When you live on a gravel road you learn at an early age that riding in a wagon is rough and that if you lose a shoe the older girls pulling you might not hear you wanting to stop and that your thumb does not make a great break for the wagon and that forevermore you will have an "L" shaped scar on your thumb that will blend in as you get older and your skin gets a little wrinkled.

You also learn that running across the icy playground in your cowboy boots may cause you to slip, fall and tear you knee up leaving a scar. (I promise there isn't a pattern here).

I also remember that when people were in need because they are new to the area, someone is sick, hurt or in the hospital that you jumped in and helped them. It could be feeding or checking on their animals, giving them a ride to town or home from town, or picking up parts from either the equipment dealer or the local motor supply store.

When you live out in the country some town people who don't want their dogs or cats anymore but want them to be free drop them off. Not at your house with your permission but in the vicinity of houses hoping someone will take them in. We had a few of them and one summer one of those stray dogs ended up earning us ice cream for the summer. We had a little poodle thing dropped off and a few weeks later the ice cream man came by to see if we wanted anything. He ran over and killed the dog and felt so bad we got ice cream for free from him.

As I got older there were chores. Those chores taught me responsibility and respect. I wish I would have done more chore type things growing up. (I promise I don't have a fever). But it would have given me more skills and experience now. I knew that the cows and horses always got fed before any other work was done and that they were fed before we went to town or relaxed. There wasn't really a vacation unless there were people willing to feed the animals, change the sprinkler pipe, or what ever may be happening during the season. But there's something to feeding the cows in the winter and you learn a little bit about society by watching the cattle. There's always a lead cow (the one all the older cattle will follow, usually an older cow) and if you put out range cubes or molasses tubs look out because it's like free samples at Costco during winter visitor season or black Friday shopping at Walmart- you want to drop it and get to high ground (or the pick up truck.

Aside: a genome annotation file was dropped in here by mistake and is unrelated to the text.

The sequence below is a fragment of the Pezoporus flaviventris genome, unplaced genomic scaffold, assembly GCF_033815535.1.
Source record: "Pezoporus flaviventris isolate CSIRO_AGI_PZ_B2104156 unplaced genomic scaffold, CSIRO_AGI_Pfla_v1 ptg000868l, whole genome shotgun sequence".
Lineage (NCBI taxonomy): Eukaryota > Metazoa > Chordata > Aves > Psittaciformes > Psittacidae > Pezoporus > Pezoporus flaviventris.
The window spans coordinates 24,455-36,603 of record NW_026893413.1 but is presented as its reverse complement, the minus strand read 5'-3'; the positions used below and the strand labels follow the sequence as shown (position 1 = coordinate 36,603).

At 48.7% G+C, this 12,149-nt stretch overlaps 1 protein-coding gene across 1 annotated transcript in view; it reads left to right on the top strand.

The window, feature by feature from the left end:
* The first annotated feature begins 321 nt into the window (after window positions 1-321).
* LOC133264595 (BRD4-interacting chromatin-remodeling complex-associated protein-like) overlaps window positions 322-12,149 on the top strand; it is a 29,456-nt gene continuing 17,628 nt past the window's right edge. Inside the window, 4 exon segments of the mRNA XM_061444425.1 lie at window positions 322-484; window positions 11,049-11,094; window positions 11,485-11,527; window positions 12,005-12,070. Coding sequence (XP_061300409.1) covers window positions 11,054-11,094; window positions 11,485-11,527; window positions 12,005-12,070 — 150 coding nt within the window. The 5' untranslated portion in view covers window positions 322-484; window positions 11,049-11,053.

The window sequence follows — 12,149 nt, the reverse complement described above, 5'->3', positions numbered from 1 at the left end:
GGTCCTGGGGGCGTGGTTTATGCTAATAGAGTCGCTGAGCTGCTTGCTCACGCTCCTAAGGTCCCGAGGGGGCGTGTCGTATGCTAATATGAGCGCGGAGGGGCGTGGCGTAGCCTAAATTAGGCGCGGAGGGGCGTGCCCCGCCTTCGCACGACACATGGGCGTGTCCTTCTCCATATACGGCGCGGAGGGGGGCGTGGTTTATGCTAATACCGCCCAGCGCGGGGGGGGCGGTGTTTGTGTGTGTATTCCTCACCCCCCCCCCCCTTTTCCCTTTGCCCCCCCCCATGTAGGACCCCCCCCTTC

Feeding cattle in one of the meadows in December.
I loved it in college when I would come home and be able to take the really early (2-3 a.m.) slot for checking heifers. (This means we were like the maternity nurse and a heifer might have problems her having her first calf so we would check them about every 4-5 hours).It would suck when you worked in below freezing temps for hours to try and keep a calf (baby cow) alive that had gotten stuck in the birth canal and you massage it's tongue with ice water hoping the swelling would go down just to have it die in the morning. But the upside of calving is when you get to see a cow or horse birth it's baby and watch it take stand up and take its first steps along with its first breathe. There's nothing better! I miss it and would love to freeze my butt of again checking them or spending a warm summer day in a tractor haying or even better riding all day on the mountain gather cattle. I've always said the smell of a hot saddle and a sweaty horse is one of the best smells in the world.

There's a lot of lessons you learn about life growing up on a ranch that sometimes I think our city counterparts don't learn at an early age or at least don't have the funny stories to share later in life.